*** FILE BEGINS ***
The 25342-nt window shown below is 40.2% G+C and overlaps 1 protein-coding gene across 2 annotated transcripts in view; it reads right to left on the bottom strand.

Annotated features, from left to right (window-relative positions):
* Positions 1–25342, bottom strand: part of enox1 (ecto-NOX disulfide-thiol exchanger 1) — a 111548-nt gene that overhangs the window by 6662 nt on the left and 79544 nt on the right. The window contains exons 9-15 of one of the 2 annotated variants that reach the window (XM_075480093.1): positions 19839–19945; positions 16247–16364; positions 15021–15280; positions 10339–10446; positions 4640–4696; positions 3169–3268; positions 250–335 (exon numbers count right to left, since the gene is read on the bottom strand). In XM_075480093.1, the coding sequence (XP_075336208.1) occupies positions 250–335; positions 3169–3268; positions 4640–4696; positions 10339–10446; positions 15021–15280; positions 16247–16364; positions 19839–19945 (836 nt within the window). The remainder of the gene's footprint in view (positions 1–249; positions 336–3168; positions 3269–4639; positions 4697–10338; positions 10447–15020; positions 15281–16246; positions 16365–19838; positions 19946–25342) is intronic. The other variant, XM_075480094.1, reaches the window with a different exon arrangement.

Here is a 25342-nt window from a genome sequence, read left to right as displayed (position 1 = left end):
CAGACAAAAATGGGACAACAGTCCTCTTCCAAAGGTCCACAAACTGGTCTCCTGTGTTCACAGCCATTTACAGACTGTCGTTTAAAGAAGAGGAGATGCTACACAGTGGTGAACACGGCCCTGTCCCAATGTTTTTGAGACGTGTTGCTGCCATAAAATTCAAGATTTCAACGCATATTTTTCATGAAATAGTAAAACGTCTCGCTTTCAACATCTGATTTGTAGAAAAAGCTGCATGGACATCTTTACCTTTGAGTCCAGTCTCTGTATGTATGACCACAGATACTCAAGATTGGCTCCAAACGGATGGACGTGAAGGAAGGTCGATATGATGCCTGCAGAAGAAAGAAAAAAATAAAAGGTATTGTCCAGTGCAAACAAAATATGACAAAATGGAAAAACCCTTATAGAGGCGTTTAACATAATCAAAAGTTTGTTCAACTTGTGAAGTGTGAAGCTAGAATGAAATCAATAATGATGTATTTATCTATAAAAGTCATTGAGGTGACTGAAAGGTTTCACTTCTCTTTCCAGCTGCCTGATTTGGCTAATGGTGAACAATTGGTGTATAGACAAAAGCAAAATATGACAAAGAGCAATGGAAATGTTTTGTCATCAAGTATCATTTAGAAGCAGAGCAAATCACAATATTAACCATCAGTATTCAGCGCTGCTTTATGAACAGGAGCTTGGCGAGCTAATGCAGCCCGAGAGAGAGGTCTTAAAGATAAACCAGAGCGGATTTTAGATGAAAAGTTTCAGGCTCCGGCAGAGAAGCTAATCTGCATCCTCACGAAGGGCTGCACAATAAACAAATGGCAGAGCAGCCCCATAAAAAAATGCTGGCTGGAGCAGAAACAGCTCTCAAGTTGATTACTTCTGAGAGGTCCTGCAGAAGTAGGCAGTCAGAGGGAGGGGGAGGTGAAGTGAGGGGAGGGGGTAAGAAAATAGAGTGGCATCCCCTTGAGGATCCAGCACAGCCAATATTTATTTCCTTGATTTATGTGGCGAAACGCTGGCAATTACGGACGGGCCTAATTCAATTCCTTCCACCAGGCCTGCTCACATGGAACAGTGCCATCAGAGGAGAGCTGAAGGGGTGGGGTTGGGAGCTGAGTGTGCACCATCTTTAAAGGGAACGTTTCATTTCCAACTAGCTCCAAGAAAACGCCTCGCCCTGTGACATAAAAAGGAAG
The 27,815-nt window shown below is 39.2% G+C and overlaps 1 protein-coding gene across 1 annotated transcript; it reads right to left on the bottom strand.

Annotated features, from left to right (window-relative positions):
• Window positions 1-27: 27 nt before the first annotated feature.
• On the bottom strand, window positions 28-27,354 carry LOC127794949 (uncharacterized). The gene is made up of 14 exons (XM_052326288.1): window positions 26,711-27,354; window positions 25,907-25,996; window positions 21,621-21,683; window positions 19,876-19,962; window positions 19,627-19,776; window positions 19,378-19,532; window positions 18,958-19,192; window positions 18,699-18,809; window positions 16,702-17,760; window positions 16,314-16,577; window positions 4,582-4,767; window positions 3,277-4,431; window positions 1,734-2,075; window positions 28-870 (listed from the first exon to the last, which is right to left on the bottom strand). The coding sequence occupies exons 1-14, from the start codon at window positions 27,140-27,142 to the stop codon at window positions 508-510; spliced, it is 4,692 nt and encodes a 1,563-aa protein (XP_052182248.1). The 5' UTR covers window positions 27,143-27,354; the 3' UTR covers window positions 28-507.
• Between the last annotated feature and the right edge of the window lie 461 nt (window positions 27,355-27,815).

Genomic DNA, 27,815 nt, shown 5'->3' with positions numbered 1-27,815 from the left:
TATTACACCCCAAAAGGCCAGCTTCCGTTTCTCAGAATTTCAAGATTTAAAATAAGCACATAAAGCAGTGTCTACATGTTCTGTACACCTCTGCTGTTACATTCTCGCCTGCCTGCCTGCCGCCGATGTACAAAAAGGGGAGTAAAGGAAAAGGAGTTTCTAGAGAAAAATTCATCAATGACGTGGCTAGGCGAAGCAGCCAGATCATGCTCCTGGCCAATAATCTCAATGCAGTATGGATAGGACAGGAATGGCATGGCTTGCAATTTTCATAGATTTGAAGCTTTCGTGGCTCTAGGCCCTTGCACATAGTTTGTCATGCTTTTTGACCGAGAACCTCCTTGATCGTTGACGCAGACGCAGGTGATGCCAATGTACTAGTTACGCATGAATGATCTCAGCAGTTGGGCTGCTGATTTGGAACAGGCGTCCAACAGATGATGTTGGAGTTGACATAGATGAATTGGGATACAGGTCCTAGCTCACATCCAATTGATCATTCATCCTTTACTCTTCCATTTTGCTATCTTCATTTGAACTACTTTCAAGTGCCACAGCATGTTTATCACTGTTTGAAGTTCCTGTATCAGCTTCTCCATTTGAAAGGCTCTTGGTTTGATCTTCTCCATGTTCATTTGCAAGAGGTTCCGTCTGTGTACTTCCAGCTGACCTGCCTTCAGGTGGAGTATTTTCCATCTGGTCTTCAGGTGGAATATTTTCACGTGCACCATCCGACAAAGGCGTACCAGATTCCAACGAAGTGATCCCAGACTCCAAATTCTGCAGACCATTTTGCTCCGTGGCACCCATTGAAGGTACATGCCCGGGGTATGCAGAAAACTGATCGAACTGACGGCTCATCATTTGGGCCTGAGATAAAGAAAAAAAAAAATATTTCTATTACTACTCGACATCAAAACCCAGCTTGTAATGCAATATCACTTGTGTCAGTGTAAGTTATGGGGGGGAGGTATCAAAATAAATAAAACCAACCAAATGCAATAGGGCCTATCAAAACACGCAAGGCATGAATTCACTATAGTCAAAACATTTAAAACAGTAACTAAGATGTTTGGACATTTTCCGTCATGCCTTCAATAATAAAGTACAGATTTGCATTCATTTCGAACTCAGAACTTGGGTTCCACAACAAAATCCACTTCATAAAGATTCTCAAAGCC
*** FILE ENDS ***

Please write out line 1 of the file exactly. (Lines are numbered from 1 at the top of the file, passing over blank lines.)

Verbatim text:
The 25342-nt window shown below is 40.2% G+C and overlaps 1 protein-coding gene across 2 annotated transcripts in view; it reads right to left on the bottom strand.